REVIEW: Once Upon a Time in Hollywood is Quentin Tarantino’s love letter to the fading Golden Age of Hollywood of the late 1960’s


Tarantino’s 9th film is an ephemeral glimpse of a Hollywood that might have been; one grounded in the last gasps of the changing world of 1960’s Hollywood.

I’ve often said that the 1970s were the last true golden age of Hollywood filmmaking. The era of the auteur filmmaker that told personal stories that studios got behind because they respected the personal vision of the filmmaker and the relationship they built with the audience. From filmmakers like Francis Ford Coppola, to Michael Cimino and Martin Scorsese, audiences found a filmmaker’s voice and followed them from genre to genre and film to film because their point of view was compelling and promised a unique voice that was entertaining and captured the zeitgeist of that time. But as is often the case, that voice could and, in many cases, did become less vibrant over time. One can only have their finger on the pulse for so long before they second-guess themselves or feel that they’re becoming obsolete or less relevant. I would argue Quentin Tarantino is one of the last pure auteurs left in the modern Hollywood machine; a voice that jumps genres and reinvigorates them while using them to make solid stories that no one else does. Tarantino has created worthy entries in the film noir, kung fu, war epic, and western genres and made them relevant by telling compelling human stories with flair and dialogue that speaks of their moment in history while showing while they were important to modern eyes. In his 9th film, Once Upon A Time in Hollywood, Tarantino creates both an elegy for a time and place that both existed and never was, but also a contemplation on the life of a creative. Is it better to go out on one’s own terms, rather than let yourself be lessened by continuing on a path just because you can do so.

One Upon A Time in Hollywood essentially has two leads, Leonardo DiCaprio as Rick Dalton, the star of a popular 1950’s western television show called Bounty Law who now bounces from guest star role to guest star role on television due to the film career he left Bounty Law for not panning out. The other lead is Brad Pitt as Rick’s former stunt double turned gopher, Cliff Booth. Booth lives for the chance to try and make a go of a stunt career but has a personal cloud over him that makes stunt people reticent to hire him despite his relationship with Rick. When we meet Booth and Dalton over February 28th and 29th of 1969, Dalton has been approached by film producer Marvin Schwarzs (Al Pacino) about the possibility of Rick going to Italy to star in spaghetti westerns, which Dalton sees as the death of his Hollywood career. Booth tries to spur him on, as this would provide him an opportunity he doesn’t have in Hollywood, as he’s essentially been blacklisted having blown his last opportunity after an on-set incident with Bruce Lee (Mike Moh) on the set of The Green Hornet in 1966. Booth spends most of his days running errands for Rick; he also carries on a playful flirtation with a disaffected hippie girl named Pussycat (Margaret Qualley), who lives at a commune at the dilapidated Spahn Movie Ranch centered around a charismatic leader named Charlie (Damon Herriman). As we follow Booth and Dalton on their way down, we also follow his neighbor, Sharon Tate (Margot Robbie), a fresh-faced actress just married to director Roman Polanski, as she explores West L.A. for the day, coming across a screening of her latest film, The Wrecking Crew, at the Mann Bruin and happy to see her film with a crowd.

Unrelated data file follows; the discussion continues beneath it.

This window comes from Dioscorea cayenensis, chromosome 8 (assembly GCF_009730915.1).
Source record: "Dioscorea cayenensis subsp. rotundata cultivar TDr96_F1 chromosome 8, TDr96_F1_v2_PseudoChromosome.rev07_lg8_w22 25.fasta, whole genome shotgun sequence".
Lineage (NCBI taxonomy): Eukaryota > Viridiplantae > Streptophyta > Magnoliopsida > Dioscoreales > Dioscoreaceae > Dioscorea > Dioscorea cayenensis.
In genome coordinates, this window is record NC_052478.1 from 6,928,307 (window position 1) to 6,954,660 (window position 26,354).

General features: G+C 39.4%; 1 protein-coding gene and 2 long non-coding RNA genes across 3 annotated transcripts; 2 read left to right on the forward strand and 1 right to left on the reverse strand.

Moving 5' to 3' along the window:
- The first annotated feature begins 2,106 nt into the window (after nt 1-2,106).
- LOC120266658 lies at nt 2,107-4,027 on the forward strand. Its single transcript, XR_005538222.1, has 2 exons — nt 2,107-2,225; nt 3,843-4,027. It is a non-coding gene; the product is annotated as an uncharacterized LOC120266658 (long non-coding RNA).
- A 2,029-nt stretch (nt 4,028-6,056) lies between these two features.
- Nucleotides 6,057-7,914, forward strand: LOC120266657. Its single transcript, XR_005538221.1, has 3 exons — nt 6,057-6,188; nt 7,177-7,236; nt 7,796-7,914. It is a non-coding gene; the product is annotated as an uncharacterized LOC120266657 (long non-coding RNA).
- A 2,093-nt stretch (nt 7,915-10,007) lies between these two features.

Without spoiling much more, Once Upon A Time in Hollywood is the only one of his films besides Jackie Brown to not use chapter breaks between scenes. It’s very inspired by verite, as we essentially just follow the film’s two leads without too much of a driving storyline behind them. Dalton struggles with his relevancy as an actor, while Booth essentially tries to be a good person and go about his day, though there’s enough darkness in his actions that the audience can see there’s a dark subtext to him regardless of how he presents himself. Robbie’s Tate seems to be more of a symbolic character. The camera loves Robbie and she embodies a spirit of her age, but she seems a charismatic and kind invocation of the real Tate, who we see in the film as Tarantino doesn’t edit Tate out of the scenes of her films he shows in the film or stage recreations. The invocation of Hollywood past is something that rings very true throughout the film. It’s a meditation on a Hollywood that never was but that Tarantino brings to life through set dressing, inspired location scouting, as well as brilliant cinematography and lighting. The world Tarantino creates seems shockingly real, especially as a native Angeleno. Seeing the lit-up windmill of Van De Kamp’s Coffee Shop, something I saw every day as a kid until it was torn down and replaced by a Carl’s Jr., elicited an audible gasp from me. There’s been much made about Tarantino asking people not to spoil the film’s final act. Overall, the less you know the better, but the film’s denouement really makes the film’s title come into crystal clarity. This is one of Tarantino’s best crafted and best-acted films, one that crafts a fully realized world and characters that you’re happy to have spent two hours and forty-six minutes with and would like more time with to get to know them a bit more. Make sure you stay until the very end.